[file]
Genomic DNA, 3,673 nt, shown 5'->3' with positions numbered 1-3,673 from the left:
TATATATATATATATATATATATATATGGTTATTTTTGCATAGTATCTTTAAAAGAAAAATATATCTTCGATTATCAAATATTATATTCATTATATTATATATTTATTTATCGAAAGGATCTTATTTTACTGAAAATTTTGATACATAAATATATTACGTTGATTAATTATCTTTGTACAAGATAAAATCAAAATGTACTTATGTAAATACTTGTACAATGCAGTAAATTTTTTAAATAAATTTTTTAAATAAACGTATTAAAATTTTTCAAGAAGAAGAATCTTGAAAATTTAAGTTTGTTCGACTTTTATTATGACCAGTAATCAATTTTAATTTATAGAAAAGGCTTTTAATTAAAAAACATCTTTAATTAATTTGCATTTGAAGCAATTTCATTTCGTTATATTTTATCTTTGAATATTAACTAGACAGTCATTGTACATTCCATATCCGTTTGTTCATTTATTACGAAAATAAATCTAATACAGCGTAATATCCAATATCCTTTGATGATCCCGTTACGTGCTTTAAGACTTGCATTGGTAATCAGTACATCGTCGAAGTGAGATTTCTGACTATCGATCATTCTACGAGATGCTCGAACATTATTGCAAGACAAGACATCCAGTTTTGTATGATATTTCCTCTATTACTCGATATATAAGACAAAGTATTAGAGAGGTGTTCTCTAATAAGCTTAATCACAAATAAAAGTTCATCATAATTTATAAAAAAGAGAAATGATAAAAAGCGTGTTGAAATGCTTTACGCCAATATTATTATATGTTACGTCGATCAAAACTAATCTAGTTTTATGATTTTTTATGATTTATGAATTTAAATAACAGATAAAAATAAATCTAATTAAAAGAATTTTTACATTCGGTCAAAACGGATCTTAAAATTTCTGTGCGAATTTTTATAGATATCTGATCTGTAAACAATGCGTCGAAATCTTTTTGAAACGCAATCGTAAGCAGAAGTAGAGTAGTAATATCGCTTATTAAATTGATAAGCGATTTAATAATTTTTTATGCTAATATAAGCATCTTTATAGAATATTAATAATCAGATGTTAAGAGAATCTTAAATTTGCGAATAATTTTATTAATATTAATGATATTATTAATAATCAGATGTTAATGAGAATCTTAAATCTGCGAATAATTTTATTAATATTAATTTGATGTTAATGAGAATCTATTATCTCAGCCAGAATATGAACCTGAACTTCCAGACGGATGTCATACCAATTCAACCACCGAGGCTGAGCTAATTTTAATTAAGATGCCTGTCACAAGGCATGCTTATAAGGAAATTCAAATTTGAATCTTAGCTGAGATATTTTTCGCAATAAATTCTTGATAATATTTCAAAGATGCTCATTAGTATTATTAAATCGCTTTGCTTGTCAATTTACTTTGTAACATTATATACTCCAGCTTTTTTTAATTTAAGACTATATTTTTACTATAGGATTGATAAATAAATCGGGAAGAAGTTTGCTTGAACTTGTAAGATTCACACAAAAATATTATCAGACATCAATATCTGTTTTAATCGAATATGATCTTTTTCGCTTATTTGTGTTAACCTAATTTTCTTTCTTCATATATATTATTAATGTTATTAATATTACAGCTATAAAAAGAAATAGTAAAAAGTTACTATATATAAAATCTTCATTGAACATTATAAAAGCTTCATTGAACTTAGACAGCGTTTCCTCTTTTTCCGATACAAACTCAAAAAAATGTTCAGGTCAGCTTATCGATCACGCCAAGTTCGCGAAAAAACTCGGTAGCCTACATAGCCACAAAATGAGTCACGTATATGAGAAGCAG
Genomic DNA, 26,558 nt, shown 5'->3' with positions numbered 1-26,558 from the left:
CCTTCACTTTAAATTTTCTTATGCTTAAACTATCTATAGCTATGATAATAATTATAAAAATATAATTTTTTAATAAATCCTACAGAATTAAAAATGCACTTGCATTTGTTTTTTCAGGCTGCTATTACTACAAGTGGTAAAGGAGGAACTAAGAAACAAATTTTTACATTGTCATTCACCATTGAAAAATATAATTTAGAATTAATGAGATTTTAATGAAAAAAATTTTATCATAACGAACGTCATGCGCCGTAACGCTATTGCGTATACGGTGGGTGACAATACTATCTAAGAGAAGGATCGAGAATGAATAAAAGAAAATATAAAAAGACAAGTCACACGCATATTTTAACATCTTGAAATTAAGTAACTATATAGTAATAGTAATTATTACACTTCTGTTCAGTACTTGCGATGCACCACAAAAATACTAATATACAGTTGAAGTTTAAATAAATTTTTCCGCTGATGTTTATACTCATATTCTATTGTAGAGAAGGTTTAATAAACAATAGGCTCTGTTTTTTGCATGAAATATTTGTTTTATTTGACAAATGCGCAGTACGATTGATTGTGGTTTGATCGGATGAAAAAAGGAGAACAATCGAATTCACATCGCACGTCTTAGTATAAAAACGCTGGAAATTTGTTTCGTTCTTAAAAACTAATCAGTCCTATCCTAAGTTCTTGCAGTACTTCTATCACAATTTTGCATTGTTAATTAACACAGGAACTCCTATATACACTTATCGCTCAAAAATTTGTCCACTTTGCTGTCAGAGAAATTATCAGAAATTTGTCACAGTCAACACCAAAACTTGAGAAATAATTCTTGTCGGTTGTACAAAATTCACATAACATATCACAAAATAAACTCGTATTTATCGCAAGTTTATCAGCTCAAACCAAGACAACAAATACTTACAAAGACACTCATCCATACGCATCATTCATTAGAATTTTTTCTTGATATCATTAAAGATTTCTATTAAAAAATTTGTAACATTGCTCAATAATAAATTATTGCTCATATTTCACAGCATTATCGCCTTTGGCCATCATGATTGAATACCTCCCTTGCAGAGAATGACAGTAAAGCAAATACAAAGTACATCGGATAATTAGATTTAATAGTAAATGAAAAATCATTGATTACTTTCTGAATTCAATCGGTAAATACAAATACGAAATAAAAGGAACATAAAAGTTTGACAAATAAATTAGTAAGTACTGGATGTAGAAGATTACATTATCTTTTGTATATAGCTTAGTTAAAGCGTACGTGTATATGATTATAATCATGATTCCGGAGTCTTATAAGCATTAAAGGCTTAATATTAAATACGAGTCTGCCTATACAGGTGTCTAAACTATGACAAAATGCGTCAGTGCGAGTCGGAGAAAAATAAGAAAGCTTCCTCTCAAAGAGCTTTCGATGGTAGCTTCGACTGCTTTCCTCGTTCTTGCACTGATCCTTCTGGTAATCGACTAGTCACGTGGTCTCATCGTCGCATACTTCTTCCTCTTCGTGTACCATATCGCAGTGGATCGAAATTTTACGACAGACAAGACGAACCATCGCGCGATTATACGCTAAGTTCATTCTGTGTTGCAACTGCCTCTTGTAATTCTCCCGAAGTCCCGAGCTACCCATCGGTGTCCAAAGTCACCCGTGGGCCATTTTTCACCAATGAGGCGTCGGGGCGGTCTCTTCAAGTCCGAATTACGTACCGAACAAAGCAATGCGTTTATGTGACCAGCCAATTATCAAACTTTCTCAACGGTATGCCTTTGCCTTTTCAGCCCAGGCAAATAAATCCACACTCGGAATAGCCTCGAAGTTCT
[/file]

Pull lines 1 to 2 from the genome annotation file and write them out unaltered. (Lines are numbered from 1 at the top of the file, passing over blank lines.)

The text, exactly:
Genomic DNA, 3,673 nt, shown 5'->3' with positions numbered 1-3,673 from the left:
TATATATATATATATATATATATATATGGTTATTTTTGCATAGTATCTTTAAAAGAAAAATATATCTTCGATTATCAAATATTATATTCATTATATTATATATTTATTTATCGAAAGGATCTTATTTTACTGAAAATTTTGATACATAAATATATTACGTTGATTAATTATCTTTGTACAAGATAAAATCAAAATGTACTTATGTAAATACTTGTACAATGCAGTAAATTTTTTAAATAAATTTTTTAAATAAACGTATTAAAATTTTTCAAGAAGAAGAATCTTGAAAATTTAAGTTTGTTCGACTTTTATTATGACCAGTAATCAATTTTAATTTATAGAAAAGGCTTTTAATTAAAAAACATCTTTAATTAATTTGCATTTGAAGCAATTTCATTTCGTTATATTTTATCTTTGAATATTAACTAGACAGTCATTGTACATTCCATATCCGTTTGTTCATTTATTACGAAAATAAATCTAATACAGCGTAATATCCAATATCCTTTGATGATCCCGTTACGTGCTTTAAGACTTGCATTGGTAATCAGTACATCGTCGAAGTGAGATTTCTGACTATCGATCATTCTACGAGATGCTCGAACATTATTGCAAGACAAGACATCCAGTTTTGTATGATATTTCCTCTATTACTCGATATATAAGACAAAGTATTAGAGAGGTGTTCTCTAATAAGCTTAATCACAAATAAAAGTTCATCATAATTTATAAAAAAGAGAAATGATAAAAAGCGTGTTGAAATGCTTTACGCCAATATTATTATATGTTACGTCGATCAAAACTAATCTAGTTTTATGATTTTTTATGATTTATGAATTTAAATAACAGATAAAAATAAATCTAATTAAAAGAATTTTTACATTCGGTCAAAACGGATCTTAAAATTTCTGTGCGAATTTTTATAGATATCTGATCTGTAAACAATGCGTCGAAATCTTTTTGAAACGCAATCGTAAGCAGAAGTAGAGTAGTAATATCGCTTATTAAATTGATAAGCGATTTAATAATTTTTTATGCTAATATAAGCATCTTTATAGAATATTAATAATCAGATGTTAAGAGAATCTTAAATTTGCGAATAATTTTATTAATATTAATGATATTATTAATAATCAGATGTTAATGAGAATCTTAAATCTGCGAATAATTTTATTAATATTAATTTGATGTTAATGAGAATCTATTATCTCAGCCAGAATATGAACCTGAACTTCCAGACGGATGTCATACCAATTCAACCACCGAGGCTGAGCTAATTTTAATTAAGATGCCTGTCACAAGGCATGCTTATAAGGAAATTCAAATTTGAATCTTAGCTGAGATATTTTTCGCAATAAATTCTTGATAATATTTCAAAGATGCTCATTAGTATTATTAAATCGCTTTGCTTGTCAATTTACTTTGTAACATTATATACTCCAGCTTTTTTTAATTTAAGACTATATTTTTACTATAGGATTGATAAATAAATCGGGAAGAAGTTTGCTTGAACTTGTAAGATTCACACAAAAATATTATCAGACATCAATATCTGTTTTAATCGAATATGATCTTTTTCGCTTATTTGTGTTAACCTAATTTTCTTTCTTCATATATATTATTAATGTTATTAATATTACAGCTATAAAAAGAAATAGTAAAAAGTTACTATATATAAAATCTTCATTGAACATTATAAAAGCTTCATTGAACTTAGACAGCGTTTCCTCTTTTTCCGATACAAACTCAAAAAAATGTTCAGGTCAGCTTATCGATCACGCCAAGTTCGCGAAAAAACTCGGTAGCCTACATAGCCACAAAATGAGTCACGTATATGAGAAGCAG